by Audrey

Part One

benchAlthough winter seems far away on this March 1st with a feels like temperature of -29 degrees, mentally I have spent much of my time in summer as I work fervently to finish my master’s thesis on the topic of the healing properties of gardening. This reflection leaves me longing even more for spring. As I wait not so patiently, I will share an excerpt of an autoethnography I wrote for an individual study titled “Beautiful, but not Delicate: The Misconception of a Flower” {a ~*~working title~*~}

When we arrive we are amazed at how much everything has grown—including the weeds.

“Look at the sunflowers,” I exclaimed, “they look like they’ve doubled in size!” The sunflowers were the plants I was most excited to have in the garden. Something about their tall size and their big, yellow faces smiling at the sun. To me they were happy giants . Though the primary purpose of the garden was fresh vegetables, I also wanted flowers in our plots. Later I would find the smallest and prettiest of our plants were some of the strongest… It was then I took a wider look at the garden. “We really need to take time to pull the weeds. They are getting out of control,” I said.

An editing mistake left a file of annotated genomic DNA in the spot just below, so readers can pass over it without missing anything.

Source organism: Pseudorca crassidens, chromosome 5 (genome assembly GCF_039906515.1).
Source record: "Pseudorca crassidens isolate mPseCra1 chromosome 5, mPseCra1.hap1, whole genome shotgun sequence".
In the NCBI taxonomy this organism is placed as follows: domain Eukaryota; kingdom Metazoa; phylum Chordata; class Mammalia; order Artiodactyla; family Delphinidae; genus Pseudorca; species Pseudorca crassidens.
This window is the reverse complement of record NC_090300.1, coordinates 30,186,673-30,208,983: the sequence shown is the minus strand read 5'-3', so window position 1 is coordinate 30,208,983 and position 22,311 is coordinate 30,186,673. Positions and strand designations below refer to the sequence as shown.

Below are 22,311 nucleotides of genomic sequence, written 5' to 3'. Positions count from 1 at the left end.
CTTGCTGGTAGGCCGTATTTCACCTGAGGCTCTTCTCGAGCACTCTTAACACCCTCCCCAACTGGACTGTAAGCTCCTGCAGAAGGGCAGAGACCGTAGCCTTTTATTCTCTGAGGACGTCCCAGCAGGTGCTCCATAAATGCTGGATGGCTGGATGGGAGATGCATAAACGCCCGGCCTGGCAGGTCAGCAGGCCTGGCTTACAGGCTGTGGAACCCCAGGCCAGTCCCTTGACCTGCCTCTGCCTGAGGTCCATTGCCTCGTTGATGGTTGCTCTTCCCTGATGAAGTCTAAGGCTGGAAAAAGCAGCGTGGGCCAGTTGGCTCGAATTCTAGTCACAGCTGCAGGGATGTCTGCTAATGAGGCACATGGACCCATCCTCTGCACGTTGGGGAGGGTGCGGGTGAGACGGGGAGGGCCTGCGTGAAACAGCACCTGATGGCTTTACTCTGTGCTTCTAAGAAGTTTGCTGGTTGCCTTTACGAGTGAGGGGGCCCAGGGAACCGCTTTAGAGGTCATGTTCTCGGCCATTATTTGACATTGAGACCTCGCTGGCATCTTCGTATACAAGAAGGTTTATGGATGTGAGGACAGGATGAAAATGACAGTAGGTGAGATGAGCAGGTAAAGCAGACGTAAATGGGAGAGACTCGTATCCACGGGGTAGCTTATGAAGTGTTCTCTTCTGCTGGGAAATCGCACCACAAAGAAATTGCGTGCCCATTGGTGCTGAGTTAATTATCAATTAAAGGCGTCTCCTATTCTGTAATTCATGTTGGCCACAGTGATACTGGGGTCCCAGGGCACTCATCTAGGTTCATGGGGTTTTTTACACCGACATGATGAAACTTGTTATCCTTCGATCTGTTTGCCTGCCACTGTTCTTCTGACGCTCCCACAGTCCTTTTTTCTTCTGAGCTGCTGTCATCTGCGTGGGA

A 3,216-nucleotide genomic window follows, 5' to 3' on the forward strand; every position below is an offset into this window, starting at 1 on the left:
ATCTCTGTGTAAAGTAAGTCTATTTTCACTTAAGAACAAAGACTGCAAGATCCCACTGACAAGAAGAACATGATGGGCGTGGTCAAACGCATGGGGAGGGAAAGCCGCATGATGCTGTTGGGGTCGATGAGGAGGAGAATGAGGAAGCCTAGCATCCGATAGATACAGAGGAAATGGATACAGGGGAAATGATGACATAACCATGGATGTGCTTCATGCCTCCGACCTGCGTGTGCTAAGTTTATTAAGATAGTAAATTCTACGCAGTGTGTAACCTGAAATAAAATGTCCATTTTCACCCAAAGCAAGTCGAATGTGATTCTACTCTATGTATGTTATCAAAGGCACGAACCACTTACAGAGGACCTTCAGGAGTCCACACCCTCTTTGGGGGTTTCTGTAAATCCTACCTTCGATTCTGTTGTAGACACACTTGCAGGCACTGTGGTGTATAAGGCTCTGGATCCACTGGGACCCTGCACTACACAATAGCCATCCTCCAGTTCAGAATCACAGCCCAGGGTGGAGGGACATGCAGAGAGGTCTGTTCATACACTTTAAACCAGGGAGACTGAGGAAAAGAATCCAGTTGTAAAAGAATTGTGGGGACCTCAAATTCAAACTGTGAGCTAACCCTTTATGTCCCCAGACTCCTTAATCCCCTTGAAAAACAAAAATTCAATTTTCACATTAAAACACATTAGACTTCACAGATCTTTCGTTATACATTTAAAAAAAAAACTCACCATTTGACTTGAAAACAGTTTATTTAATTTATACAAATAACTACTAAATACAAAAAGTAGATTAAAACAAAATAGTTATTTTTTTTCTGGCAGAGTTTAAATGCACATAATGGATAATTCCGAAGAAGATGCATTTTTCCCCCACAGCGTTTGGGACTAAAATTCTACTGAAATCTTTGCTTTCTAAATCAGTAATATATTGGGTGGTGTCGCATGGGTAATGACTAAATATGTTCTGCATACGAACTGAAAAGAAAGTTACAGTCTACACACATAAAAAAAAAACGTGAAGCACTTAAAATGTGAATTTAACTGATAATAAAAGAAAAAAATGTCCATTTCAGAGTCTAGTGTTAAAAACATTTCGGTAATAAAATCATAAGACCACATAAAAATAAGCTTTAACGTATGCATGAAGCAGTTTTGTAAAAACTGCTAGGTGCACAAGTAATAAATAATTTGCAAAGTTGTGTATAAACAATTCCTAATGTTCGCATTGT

Weeding around the plants and targeting the largest was the plan nearly every day as we waited for mulch to be delivered. By the time we got the hay, the weeds were out of control, and emails were sent about the sad state of our plots. Weeds conquered many of our beds, which killed some of our sprouts and prohibited germination of some seeds.

We worked frantically for a week trying to get the weeds under control as best as we could. Our efforts did not completely eliminate them, but no longer were the weeds higher than our plants. Our watering efforts targeted only those plants that we could see and areas we knew we planted seeds. This meant that as the weeds grew, many plants didn’t get the necessary water and died. I was angry at myself  for not making the garden more of a priority. I was already spending the majority of my days out there when I could, but it was not enough. I felt like a failure.

“They don’t cover this in the literature I read,” I said to a friend one day. “All of the articles I read wrote about the benefits to interacting with nature. I’ve always felt that time in nature not only relaxed me, but rejuvenated me. And was excited to see that there were studies that spoke to this, but the focus was on the benefits.” I thought of the section of my literature review in my thesis proposal on interaction with nature:

Interaction with nature can either be passive or active, both of which have mental health benefits. Passive exposure to nature includes viewing nature scenes in pictures or resting in a natural setting. Active exposure to nature includes walking, hiking, running, gardening or farming¹. Documented benefits of passive and active exposure to nature include reduced levels of stress, anxiety, mental fatigue, and other mental illnesses; increased feelings of personal well-being, relaxation, self-esteem. Social benefits include increased feelings of safety, community integration, social interaction, and community cohesion².